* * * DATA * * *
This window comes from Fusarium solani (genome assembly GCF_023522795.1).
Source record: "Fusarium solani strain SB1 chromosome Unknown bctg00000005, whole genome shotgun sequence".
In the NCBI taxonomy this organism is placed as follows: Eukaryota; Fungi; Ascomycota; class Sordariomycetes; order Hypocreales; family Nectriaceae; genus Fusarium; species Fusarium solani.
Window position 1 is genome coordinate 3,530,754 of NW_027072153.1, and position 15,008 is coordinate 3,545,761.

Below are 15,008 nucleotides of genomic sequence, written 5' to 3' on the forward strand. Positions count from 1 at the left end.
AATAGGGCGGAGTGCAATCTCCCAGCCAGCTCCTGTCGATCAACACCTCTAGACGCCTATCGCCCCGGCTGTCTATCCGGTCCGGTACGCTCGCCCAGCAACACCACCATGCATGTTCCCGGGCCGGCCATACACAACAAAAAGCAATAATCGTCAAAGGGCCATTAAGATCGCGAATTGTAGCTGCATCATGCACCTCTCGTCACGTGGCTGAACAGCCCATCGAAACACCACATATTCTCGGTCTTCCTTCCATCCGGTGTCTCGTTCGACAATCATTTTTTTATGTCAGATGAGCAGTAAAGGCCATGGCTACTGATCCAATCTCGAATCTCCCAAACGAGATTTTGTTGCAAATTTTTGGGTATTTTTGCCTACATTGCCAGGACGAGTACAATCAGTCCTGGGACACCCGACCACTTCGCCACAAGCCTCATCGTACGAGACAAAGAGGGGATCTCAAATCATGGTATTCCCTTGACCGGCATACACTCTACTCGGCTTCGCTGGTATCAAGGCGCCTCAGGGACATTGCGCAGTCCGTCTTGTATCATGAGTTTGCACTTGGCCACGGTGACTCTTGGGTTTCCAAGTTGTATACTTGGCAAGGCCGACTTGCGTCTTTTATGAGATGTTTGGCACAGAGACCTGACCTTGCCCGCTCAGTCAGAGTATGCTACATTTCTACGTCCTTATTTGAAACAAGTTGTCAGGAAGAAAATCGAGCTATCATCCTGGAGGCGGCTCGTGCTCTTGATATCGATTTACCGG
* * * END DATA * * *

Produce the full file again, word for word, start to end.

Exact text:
This window comes from Fusarium solani (genome assembly GCF_023522795.1).
Source record: "Fusarium solani strain SB1 chromosome Unknown bctg00000005, whole genome shotgun sequence".
In the NCBI taxonomy this organism is placed as follows: Eukaryota; Fungi; Ascomycota; class Sordariomycetes; order Hypocreales; family Nectriaceae; genus Fusarium; species Fusarium solani.
Window position 1 is genome coordinate 3,530,754 of NW_027072153.1, and position 15,008 is coordinate 3,545,761.

Below are 15,008 nucleotides of genomic sequence, written 5' to 3' on the forward strand. Positions count from 1 at the left end.
AATAGGGCGGAGTGCAATCTCCCAGCCAGCTCCTGTCGATCAACACCTCTAGACGCCTATCGCCCCGGCTGTCTATCCGGTCCGGTACGCTCGCCCAGCAACACCACCATGCATGTTCCCGGGCCGGCCATACACAACAAAAAGCAATAATCGTCAAAGGGCCATTAAGATCGCGAATTGTAGCTGCATCATGCACCTCTCGTCACGTGGCTGAACAGCCCATCGAAACACCACATATTCTCGGTCTTCCTTCCATCCGGTGTCTCGTTCGACAATCATTTTTTTATGTCAGATGAGCAGTAAAGGCCATGGCTACTGATCCAATCTCGAATCTCCCAAACGAGATTTTGTTGCAAATTTTTGGGTATTTTTGCCTACATTGCCAGGACGAGTACAATCAGTCCTGGGACACCCGACCACTTCGCCACAAGCCTCATCGTACGAGACAAAGAGGGGATCTCAAATCATGGTATTCCCTTGACCGGCATACACTCTACTCGGCTTCGCTGGTATCAAGGCGCCTCAGGGACATTGCGCAGTCCGTCTTGTATCATGAGTTTGCACTTGGCCACGGTGACTCTTGGGTTTCCAAGTTGTATACTTGGCAAGGCCGACTTGCGTCTTTTATGAGATGTTTGGCACAGAGACCTGACCTTGCCCGCTCAGTCAGAGTATGCTACATTTCTACGTCCTTATTTGAAACAAGTTGTCAGGAAGAAAATCGAGCTATCATCCTGGAGGCGGCTCGTGCTCTTGATATCGATTTACCGG